“Forest of Fontainebleau, Cluster of Tall Trees Overlooking the Plain of Clair-Bois at the Edge of Bas Bréau” by Théodore Rousseau at The J. Paul Getty Museum

There is only a little over a month left to see “Unruly Nature: The Landscapes of Théodore Rousseau” at the The Getty Center. The exhibition runs until September 11, 2016 and is the most extensive feature of Rousseau since the hundredth anniversary of his death, when the Louvre dedicated a show to the artist in 1967.

Rousseau’s art contains elements of “neoclassical landscape tradition” as well as “currents of romantic naturalism,” according to a press release. Rousseau’s strengths lies in the diversity of his abilities, painting forests to plains through various seasons and with different lighting. From chalk drawings to oil paintings featuring dark green and brown trees against hazy light, the exhibition strives to show all facets of his work and how he helped popularize landscapes in French art.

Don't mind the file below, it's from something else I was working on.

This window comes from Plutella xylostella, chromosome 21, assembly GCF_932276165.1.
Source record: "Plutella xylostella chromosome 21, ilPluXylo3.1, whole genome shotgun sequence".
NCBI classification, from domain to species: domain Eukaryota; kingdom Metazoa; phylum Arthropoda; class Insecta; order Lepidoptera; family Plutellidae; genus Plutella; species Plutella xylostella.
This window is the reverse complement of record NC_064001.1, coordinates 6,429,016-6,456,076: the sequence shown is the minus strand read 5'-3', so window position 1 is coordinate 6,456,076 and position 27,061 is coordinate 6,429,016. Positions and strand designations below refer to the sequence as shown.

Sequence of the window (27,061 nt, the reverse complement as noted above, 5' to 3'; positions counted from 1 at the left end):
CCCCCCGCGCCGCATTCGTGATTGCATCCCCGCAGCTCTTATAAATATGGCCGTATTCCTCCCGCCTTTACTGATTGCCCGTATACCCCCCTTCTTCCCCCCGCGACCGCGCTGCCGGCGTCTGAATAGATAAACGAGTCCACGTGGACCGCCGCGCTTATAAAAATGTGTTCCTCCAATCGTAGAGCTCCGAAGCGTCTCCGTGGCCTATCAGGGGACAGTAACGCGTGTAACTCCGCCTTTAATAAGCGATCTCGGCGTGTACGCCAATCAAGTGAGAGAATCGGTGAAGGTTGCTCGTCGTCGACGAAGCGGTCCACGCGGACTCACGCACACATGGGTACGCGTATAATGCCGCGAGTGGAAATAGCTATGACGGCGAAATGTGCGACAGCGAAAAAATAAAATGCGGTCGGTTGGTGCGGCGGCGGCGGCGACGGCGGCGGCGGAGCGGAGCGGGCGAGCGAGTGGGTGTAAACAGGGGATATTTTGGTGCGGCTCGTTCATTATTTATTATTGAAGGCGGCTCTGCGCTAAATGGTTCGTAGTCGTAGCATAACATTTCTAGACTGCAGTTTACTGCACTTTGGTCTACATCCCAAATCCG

“Rousseau’s art has epic mood swings, from the most turbulent, heady, and impulsive to the most dispassionate, patient, and analytical,” said Scott Allan, co-curator of the exhibition, in the press release.

“Morning Effect” by Théodore Rousseau from the Norton Simon Foundation

On August 18, the Los Angeles Philharmonic will devote an evening concert to Rousseau at the Hollywood Bowl. The pieces are composed by Rousseau’s favorites, including Mozart, Beethoven, and Weber, and the music will be accompanied by a video analyzing Rousseau’s influences.

The Getty Center is located at 1200 Getty Center Dr., Los Angeles, CA 90049.

Th Hollywood Bowl is located at 2301 Highland Ave., Los Angeles, CA 90068.

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